Friday, January 16, 2015

Only Ricardo Montalban Missing On This Fantasy Island

There are numerous reasons Repubs are finding it difficult to win a national election. Chief among them, as conventional wisdom would have it, is the expansion of the electorate such that it bears a rough approximation to the nation as a whole. Blacks, Hispanics, and Asians, too few of whom vote in off-year elections, go to the polls in presidential election years and the awful ideas of the GOP do not escape their attention.

There are other reasons Mitt Romney went down to defeat in 2012. Fortunately, however, few if any Repubs have been able to figure out why.

Among the apparently delusional is the former mayor of New York City (video below TYT Network), for

"He’s going to have to convince them that he’s going to run a different kind of campaign this time," Giuliani said on "Fox and Friends."

The former mayor said Romney needs to show that "he’s not going to back away from topics like Benghazi."

"Even if he didn’t win, if he had made Benghazi a bigger issue, I think we would have had a better chance," Giuliani said about Romney's 2012 run.

Giuliani evidently didn't clarify what he meant by "topics like Benghazi;" perhaps he was referring to ginned-up scandals ripe for exploitation.  He may not have noticed that a GOP-dominated congressional panel cleared the Administration of the most serious charges in the matter. Or maybe he did notice.

Benghazi wouldn't have saved Romney, nor would have a repackaging of the candidate, notwithstanding the perspective of Rupert Murdoch, who likes John Ellis Bush "very much" but

Murdoch was less kind toward Mitt Romney, who is considering a third bid for the Republican nomination after failed attempts in 2008 and 2012.

"I rather agree with the [Wall Street] Journal this morning, which sort of lacerated Romney," Murdoch said in reference to an editorial in the paper, which he owns. "He had his chance, he mishandled it, you know? I thought Romney was a terrible candidate."

Murdoch also hit Romney for winning the nomination "by destroying every other Republican with his own money" and for failing to deflect criticism that he was "super rich."

Even if the former Massachusetts governor had not been taped making his "47%" remarks- which were merely an overt statement of GOP philosophy- he couldn't have convinced anyone he wasn't a billionaire.  As of the fall of 2012, the guy reportedly was worth approximately a quarter of a billion dollars- and he carries himself like a man of considerable means.  It's his persona, and nothing was going to change that.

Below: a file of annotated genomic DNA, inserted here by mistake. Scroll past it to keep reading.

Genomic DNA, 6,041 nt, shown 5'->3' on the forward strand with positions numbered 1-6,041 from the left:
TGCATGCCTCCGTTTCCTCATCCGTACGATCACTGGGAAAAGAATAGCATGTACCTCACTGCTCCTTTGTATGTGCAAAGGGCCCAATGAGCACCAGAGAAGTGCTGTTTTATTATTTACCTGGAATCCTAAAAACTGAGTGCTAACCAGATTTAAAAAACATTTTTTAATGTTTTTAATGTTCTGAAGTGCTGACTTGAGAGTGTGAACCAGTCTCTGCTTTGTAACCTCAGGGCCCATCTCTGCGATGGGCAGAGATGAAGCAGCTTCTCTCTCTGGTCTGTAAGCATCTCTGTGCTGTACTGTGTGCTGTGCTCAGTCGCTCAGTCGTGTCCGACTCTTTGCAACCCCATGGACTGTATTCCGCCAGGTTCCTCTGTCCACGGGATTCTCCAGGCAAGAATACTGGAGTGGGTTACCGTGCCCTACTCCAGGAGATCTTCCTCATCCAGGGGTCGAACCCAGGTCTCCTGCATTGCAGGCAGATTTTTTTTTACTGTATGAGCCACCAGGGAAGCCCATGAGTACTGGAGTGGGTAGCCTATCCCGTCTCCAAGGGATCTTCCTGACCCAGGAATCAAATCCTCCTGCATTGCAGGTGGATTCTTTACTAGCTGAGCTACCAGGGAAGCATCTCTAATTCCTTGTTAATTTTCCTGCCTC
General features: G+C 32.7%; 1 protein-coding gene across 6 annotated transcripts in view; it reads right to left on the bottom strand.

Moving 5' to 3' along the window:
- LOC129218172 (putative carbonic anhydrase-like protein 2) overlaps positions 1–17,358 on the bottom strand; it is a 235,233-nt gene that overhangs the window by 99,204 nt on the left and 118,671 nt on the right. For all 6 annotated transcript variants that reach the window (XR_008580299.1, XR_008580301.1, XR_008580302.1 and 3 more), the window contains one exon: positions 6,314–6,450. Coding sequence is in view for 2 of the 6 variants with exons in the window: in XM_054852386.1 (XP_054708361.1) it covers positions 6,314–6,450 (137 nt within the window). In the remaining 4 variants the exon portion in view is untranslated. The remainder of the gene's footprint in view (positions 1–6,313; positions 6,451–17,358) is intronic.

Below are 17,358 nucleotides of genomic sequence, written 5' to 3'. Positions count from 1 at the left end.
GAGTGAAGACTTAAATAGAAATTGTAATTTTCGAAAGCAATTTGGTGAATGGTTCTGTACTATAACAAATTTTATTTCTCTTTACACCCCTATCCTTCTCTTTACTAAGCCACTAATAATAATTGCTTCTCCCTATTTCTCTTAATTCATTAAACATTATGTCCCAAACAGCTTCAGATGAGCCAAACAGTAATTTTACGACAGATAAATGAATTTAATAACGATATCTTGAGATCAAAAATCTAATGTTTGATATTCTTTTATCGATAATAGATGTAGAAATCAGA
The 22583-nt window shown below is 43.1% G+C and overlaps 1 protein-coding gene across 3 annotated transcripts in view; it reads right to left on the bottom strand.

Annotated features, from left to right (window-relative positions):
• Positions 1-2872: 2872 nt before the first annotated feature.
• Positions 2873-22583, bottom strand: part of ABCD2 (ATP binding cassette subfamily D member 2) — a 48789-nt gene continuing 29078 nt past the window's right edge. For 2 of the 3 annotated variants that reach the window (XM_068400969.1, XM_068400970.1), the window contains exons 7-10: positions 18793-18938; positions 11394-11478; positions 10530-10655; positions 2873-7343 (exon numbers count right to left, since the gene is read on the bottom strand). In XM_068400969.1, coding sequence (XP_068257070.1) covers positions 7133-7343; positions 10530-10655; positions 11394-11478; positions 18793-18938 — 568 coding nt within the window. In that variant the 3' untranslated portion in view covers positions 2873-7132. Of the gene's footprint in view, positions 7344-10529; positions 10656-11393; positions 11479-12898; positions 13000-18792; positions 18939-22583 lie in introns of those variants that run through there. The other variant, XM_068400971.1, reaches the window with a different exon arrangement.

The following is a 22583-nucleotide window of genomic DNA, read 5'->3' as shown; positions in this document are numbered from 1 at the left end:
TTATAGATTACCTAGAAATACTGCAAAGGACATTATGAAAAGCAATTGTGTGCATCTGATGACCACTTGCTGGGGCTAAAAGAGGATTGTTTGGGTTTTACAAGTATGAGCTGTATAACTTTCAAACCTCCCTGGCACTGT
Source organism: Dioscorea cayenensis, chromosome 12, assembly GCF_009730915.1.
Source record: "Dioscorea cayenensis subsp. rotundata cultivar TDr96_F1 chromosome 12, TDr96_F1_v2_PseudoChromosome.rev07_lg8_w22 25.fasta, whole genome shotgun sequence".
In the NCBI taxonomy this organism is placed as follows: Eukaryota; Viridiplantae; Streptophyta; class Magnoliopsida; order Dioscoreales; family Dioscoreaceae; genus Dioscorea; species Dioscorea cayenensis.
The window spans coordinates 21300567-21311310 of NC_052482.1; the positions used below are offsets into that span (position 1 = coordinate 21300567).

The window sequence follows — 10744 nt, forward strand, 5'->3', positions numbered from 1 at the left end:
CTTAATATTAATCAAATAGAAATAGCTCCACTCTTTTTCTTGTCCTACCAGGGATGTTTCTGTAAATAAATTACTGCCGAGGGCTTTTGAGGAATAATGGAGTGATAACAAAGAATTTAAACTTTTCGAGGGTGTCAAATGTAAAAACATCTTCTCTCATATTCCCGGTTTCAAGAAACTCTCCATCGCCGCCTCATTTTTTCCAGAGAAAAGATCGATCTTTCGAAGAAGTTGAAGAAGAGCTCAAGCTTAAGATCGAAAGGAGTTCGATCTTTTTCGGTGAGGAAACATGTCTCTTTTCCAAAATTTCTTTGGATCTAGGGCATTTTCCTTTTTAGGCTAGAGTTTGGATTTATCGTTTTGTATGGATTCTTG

But that is not why he lost.   There are three reasons including, obviously (except to a many Repubs), it's tough to beat an incumbent. However, Romney was also hoisted on the petard on one of his kind,someone also of the northeastern governors' club.  Here is the photographic evidence:

The words- themselves quite favorable- Chris Christie spoke while hanging out with Barack Obama at the Jersey shore during campaign 2012 didn't matter as much. It was primarily the pictures, which are worth a thousand words (and more) in their political impact. At a time that many independent-minded voters were convinced by the mainstream media that they just wanted both sides to get together, to have leaders of both parties shaking hands, hugging, and making nice, Christie provided just the right image for candidate Obama. The photographs were in Christie's self-interest, given that the governor of a Democratic state was gearing up to win big in his re-election bid and wanted to send a message to the GOP donor class of his electability for national office.

Still, there was an even bigger reason Romney failed.  At a debate in Tampa in January, 2012, the ex-governor merely had been reflecting the view of the donor and the popular bases of the GOP, as well as of his fellow presidential candidates, when he stated

I do not support a federal mandate. I do not support a federal one- size-fits-all plan. I believe in the Constitution. That`s why the attorney general here is saying absolutely not.

You can`t impose Obamacare on the states. What I will do if I`m president, I will repeal Obamacare and return to the states the authority and the rights the states have to craft their own programs to care for their own poor.

Romney wasn't referring to Medicaid expansion, but to the Affordable Care Act in general and the individual mandate in particular.  That line of reasoning- that the ACA was unconstitutional- suffered a severe blow five months later at the hands of the John Roberts and the United States Supreme Court.  When the 5-4 ruling that the core- the individual mandate- of health care reform was a tax and hence constitutional, a lot of the air was taken out of the Romney campaign. No longer was it easy to get gullible voters to believe the Jeremiah Wright-loving, czar-appointing dictator was abusing his authority.

Chief Justice Roberts had his own reason for a ruling which misconstrued a penalty as a tax, leading to the proper conclusion about the Act (aside from Medicaid).  Governor Christie had presumably different motives, enhancing his (upcoming) re-election margin and ruining Mitt Romney's bid, for a New Jersey governor hardly would have been able in 2016 to challenge the re-election of an incumbent Republican.  (Mitt since has spoken very well of Chris; make of that what you wish.)

With any luck, major Republicans will continue to live in a fantasy world, unwilling or unable to face up to reality.

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